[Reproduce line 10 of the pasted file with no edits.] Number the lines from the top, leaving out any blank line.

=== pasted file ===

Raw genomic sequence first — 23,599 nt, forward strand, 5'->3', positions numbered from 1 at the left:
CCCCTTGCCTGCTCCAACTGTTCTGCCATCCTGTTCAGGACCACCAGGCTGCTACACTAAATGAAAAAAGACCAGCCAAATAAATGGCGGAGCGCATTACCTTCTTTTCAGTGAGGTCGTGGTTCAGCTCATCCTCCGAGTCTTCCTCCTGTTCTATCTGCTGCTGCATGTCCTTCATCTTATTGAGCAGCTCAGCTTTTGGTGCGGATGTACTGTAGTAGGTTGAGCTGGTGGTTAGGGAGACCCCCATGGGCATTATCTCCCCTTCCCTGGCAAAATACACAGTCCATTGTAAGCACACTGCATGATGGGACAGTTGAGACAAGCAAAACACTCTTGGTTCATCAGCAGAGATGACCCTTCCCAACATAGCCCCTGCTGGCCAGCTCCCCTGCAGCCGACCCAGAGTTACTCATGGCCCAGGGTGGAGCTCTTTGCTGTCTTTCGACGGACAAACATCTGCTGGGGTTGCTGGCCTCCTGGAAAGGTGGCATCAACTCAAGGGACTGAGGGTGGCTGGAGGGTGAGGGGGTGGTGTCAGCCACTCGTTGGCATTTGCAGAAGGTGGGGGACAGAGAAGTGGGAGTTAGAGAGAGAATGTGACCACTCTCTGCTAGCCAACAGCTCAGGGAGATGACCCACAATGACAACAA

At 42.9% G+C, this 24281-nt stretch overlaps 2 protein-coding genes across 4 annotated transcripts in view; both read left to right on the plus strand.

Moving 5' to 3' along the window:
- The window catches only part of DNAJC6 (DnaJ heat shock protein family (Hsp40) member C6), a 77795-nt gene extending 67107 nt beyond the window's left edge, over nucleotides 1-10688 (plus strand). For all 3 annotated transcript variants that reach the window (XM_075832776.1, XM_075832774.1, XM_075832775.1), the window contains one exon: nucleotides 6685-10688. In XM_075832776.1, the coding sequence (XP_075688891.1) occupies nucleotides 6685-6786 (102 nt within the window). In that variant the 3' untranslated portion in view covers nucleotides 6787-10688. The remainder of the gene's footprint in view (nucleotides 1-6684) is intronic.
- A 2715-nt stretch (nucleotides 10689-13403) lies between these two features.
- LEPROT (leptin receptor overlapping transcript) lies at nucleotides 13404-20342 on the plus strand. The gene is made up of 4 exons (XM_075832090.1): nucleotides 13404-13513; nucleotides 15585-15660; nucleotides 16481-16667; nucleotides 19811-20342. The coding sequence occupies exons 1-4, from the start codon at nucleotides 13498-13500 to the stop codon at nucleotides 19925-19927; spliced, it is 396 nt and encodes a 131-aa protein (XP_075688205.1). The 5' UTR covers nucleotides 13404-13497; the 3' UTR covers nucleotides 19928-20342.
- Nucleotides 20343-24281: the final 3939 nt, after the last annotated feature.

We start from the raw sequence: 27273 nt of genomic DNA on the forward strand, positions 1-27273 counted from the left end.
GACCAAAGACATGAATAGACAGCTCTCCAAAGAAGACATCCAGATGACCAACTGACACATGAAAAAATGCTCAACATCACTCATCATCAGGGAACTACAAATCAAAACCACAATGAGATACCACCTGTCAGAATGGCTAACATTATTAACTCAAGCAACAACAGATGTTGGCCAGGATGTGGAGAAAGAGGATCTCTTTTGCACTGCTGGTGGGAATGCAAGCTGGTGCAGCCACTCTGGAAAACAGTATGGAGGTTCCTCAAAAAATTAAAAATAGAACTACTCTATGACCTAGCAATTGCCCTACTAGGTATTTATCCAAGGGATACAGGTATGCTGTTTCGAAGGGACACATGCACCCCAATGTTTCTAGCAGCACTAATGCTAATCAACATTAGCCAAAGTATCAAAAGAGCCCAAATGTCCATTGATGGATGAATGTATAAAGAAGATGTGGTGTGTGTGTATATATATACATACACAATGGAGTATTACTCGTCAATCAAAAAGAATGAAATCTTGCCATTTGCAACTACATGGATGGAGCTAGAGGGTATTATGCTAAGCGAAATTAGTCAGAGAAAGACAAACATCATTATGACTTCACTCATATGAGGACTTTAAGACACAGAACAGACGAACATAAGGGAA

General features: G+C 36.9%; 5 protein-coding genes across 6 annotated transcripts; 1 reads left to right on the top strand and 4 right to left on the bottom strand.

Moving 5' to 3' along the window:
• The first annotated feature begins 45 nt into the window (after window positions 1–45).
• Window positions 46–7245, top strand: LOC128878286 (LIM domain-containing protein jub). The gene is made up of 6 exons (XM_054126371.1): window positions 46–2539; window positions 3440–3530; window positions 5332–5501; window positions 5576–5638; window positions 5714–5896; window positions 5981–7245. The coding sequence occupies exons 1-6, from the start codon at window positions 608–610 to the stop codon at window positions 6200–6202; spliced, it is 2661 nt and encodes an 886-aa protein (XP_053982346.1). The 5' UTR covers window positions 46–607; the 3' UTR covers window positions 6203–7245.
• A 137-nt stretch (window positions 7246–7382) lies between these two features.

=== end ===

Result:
GACCAAAGACATGAATAGACAGCTCTCCAAAGAAGACATCCAGATGACCAACTGACACATGAAAAAATGCTCAACATCACTCATCATCAGGGAACTACAAATCAAAACCACAATGAGATACCACCTGTCAGAATGGCTAACATTATTAACTCAAGCAACAACAGATGTTGGCCAGGATGTGGAGAAAGAGGATCTCTTTTGCACTGCTGGTGGGAATGCAAGCTGGTGCAGCCACTCTGGAAAACAGTATGGAGGTTCCTCAAAAAATTAAAAATAGAACTACTCTATGACCTAGCAATTGCCCTACTAGGTATTTATCCAAGGGATACAGGTATGCTGTTTCGAAGGGACACATGCACCCCAATGTTTCTAGCAGCACTAATGCTAATCAACATTAGCCAAAGTATCAAAAGAGCCCAAATGTCCATTGATGGATGAATGTATAAAGAAGATGTGGTGTGTGTGTATATATATACATACACAATGGAGTATTACTCGTCAATCAAAAAGAATGAAATCTTGCCATTTGCAACTACATGGATGGAGCTAGAGGGTATTATGCTAAGCGAAATTAGTCAGAGAAAGACAAACATCATTATGACTTCACTCATATGAGGACTTTAAGACACAGAACAGACGAACATAAGGGAA